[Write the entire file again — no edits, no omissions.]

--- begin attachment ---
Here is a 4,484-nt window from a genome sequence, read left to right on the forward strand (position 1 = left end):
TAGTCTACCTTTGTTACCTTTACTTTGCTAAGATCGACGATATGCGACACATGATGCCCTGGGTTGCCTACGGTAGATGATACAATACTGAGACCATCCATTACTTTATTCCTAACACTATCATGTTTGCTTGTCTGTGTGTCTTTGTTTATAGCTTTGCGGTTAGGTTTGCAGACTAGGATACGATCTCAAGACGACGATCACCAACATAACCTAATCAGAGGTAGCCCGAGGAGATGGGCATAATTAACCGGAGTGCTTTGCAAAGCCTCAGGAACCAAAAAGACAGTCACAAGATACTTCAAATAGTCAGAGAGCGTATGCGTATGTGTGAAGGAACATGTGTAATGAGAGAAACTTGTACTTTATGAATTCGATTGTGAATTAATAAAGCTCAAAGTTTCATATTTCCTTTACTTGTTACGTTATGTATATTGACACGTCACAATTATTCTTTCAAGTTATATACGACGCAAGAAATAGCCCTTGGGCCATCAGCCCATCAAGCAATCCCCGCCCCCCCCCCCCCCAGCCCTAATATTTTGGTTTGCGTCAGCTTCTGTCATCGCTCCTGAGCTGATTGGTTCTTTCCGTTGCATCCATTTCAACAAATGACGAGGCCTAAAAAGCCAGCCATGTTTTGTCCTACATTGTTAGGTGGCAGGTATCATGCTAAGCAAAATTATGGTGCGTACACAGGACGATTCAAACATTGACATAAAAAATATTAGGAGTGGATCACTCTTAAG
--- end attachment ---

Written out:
Here is a 4,484-nt window from a genome sequence, read left to right on the forward strand (position 1 = left end):
TAGTCTACCTTTGTTACCTTTACTTTGCTAAGATCGACGATATGCGACACATGATGCCCTGGGTTGCCTACGGTAGATGATACAATACTGAGACCATCCATTACTTTATTCCTAACACTATCATGTTTGCTTGTCTGTGTGTCTTTGTTTATAGCTTTGCGGTTAGGTTTGCAGACTAGGATACGATCTCAAGACGACGATCACCAACATAACCTAATCAGAGGTAGCCCGAGGAGATGGGCATAATTAACCGGAGTGCTTTGCAAAGCCTCAGGAACCAAAAAGACAGTCACAAGATACTTCAAATAGTCAGAGAGCGTATGCGTATGTGTGAAGGAACATGTGTAATGAGAGAAACTTGTACTTTATGAATTCGATTGTGAATTAATAAAGCTCAAAGTTTCATATTTCCTTTACTTGTTACGTTATGTATATTGACACGTCACAATTATTCTTTCAAGTTATATACGACGCAAGAAATAGCCCTTGGGCCATCAGCCCATCAAGCAATCCCCGCCCCCCCCCCCCCCAGCCCTAATATTTTGGTTTGCGTCAGCTTCTGTCATCGCTCCTGAGCTGATTGGTTCTTTCCGTTGCATCCATTTCAACAAATGACGAGGCCTAAAAAGCCAGCCATGTTTTGTCCTACATTGTTAGGTGGCAGGTATCATGCTAAGCAAAATTATGGTGCGTACACAGGACGATTCAAACATTGACATAAAAAATATTAGGAGTGGATCACTCTTAAG